The Student News Site of Grand Valley State University

Grand Valley Lanthorn

The Student News Site of Grand Valley State University

Grand Valley Lanthorn

The Student News Site of Grand Valley State University

Grand Valley Lanthorn

GV student workers pay remains under calculated living wage

GVL / Sam Nelson

Even though student workers keep Grand Valley State University’s day-to-day operations afloat, they are still woefully underpaid given comparative minimum wage and inflation rates across the country.

GVSU issued a minor raise of 23 cents per hour starting on Aug. 20 due to a state requirement to increase Michigan’s minimum wage by Jan. 1, 2024. This change, although unrelated to the GVSU student workers protests and petition last spring, reflects an ongoing issue of student wages on campus. GVSU’s starting rate of $10.33 for student workers remains well below MIT’s determination of the living wage in the U.S., and in Ottawa County, Mich., which is about $17 per hour.

Having a job on campus can be extremely convenient for students, especially considering transportation costs. However, it is not enough to cover living costs and tuition for many students.

Cody DeLano, the Financial Officer for GVSU’s Young Democratic Socialists of America (YSDA), said when the minimum wage was established, it was meant to be an income that citizens could depend on.

Right now it’s not a wage people can really live on,” DeLano said.

DeLano said there are potential benefits to working on campus, but he believes that the pay is too low to really make it worth it for many students.

“Office work tends to be better, having better flexibility, conditions and sometimes an ability to do homework on the job,” DeLano said. “If a student needs a living wage, it would be better to work off campus.”

Owen Frassetto, the Vice President for GVSU’s YSDA, believes the wages the university pays student workers are unfair and wrong. 

“Student workers are not paid enough,” Frassetto said. “You have many instances, in particular in the food service jobs, where workers are creating hundreds and hundreds of dollars of revenue for the company every hour, and yet for that same hour of work, they make only 11 or 12 dollars.”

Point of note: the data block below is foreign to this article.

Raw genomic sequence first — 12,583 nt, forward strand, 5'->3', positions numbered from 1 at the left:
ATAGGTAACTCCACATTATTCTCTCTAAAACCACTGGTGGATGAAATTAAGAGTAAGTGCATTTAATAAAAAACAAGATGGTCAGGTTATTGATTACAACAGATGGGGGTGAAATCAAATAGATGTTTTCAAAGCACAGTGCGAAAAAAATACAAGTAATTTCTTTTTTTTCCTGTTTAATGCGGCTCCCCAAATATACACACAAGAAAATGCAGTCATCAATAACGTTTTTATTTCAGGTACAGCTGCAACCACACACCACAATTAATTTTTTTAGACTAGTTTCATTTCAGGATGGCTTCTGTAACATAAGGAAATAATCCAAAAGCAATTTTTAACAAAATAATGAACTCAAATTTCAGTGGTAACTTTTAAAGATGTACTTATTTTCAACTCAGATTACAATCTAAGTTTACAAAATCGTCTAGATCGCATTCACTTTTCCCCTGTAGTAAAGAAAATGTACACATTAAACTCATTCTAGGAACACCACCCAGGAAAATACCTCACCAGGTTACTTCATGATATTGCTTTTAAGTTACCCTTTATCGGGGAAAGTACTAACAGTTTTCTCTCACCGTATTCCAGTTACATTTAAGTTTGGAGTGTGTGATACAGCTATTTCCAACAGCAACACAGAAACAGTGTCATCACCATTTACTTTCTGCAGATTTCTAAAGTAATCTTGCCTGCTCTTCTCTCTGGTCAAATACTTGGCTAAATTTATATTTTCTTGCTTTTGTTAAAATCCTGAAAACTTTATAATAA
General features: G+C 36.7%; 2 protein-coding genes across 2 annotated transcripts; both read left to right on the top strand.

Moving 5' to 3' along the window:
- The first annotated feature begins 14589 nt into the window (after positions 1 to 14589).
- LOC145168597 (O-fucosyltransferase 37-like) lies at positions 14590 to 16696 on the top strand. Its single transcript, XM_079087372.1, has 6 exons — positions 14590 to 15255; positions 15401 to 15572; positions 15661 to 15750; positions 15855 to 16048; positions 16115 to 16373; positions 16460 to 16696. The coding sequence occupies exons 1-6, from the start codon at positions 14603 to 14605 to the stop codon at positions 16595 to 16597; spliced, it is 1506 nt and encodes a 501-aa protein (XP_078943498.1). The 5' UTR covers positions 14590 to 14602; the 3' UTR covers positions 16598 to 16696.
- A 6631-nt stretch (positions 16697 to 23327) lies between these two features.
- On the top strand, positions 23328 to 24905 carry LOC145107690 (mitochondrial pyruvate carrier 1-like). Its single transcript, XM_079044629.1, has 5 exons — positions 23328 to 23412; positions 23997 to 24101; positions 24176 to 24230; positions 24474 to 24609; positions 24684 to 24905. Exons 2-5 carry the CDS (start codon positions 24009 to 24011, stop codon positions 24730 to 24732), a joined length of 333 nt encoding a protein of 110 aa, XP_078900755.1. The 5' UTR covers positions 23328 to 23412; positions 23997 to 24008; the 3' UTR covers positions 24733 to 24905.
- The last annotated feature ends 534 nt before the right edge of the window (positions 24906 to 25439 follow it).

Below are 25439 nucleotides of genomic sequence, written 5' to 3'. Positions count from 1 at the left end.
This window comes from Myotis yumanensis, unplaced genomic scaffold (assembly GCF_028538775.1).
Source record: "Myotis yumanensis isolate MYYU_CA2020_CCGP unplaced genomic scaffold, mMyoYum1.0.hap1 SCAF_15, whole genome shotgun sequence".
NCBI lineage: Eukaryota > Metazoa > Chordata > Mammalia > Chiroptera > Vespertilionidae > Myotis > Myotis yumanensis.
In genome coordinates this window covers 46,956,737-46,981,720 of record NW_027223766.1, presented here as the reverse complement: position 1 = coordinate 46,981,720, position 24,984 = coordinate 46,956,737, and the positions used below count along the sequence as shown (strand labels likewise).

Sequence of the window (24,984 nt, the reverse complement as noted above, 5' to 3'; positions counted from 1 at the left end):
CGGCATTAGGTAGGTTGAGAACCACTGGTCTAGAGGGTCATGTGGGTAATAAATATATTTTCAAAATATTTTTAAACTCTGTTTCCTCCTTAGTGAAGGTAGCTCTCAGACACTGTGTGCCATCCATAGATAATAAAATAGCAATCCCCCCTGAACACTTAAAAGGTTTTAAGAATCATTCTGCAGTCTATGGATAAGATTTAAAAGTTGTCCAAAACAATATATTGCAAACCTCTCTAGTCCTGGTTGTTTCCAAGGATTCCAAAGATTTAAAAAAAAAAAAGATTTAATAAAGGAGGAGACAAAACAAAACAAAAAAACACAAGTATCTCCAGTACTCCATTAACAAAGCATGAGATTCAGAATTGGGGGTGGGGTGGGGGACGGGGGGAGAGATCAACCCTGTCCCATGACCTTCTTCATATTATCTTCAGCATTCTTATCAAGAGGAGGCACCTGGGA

Frassetto said student workers keep many of the university’s operations functioning, especially food services, the campus mail center and the library, and they should be valued for their work.

“The university should pay its student workers more,” Frassetto said. “It’s proving very profitable for a select few, while the workers in many cases are struggling to afford food and housing.”

Frassetto said if all GVSU student workers decided they were sick of the low wages and decided to go off-campus for work, it would surely bring the university’s functions to a standstill.  He believes the university should consider these facts when deciding how much to pay the student workforce.

Courtesy / GVSU YSDA

“The university is robbing student workers on a daily basis, whenever they go to work,” Frassetto said. “The university cannot operate for a single day without the workers. These 11 or 12 dollars per hour wages are absolute exploitation, and the business-owning trustees at the top are aware of this.”

The YSDA recently began distributing “What Are We Worth?” a publication aiming to educate students on the 23 cent wage increase and working conditions on campus.

Katelyn Johnson, Assistant Director for the Student Employment Office at GVSU, agreed that student wages are not high enough but said the university is making progress in the right direction.

“There is still work to be done,” Johnson said. “The average wage on campus right now for student employees is $12.08.”

Johnson acknowledged the integral part student employees play in the operations of the university.

“GVSU employs well over 3,000 student employees each year and it’s very important to consider the impact their work has on our community,” Johnson said. “GVSU relies so heavily on its student workforce and they need to be properly compensated for the work they provide.”

The $0.23 increase to minimum wage students received this fall before it was required by law in January was a small step in the right direction as far as Johnson is concerned.

“That was a small win and we are waiting for more decisions to be made by GVSU senior leadership on what wage increases, if any, will be taking place in the next year,” Johnson said.

It remains to be seen whether or not the university will make any significant changes to student wages for 2024 and 2025. To see a full list of student wage charts, visit the On Campus Wage Rates page on the GVSU Student Employment website.

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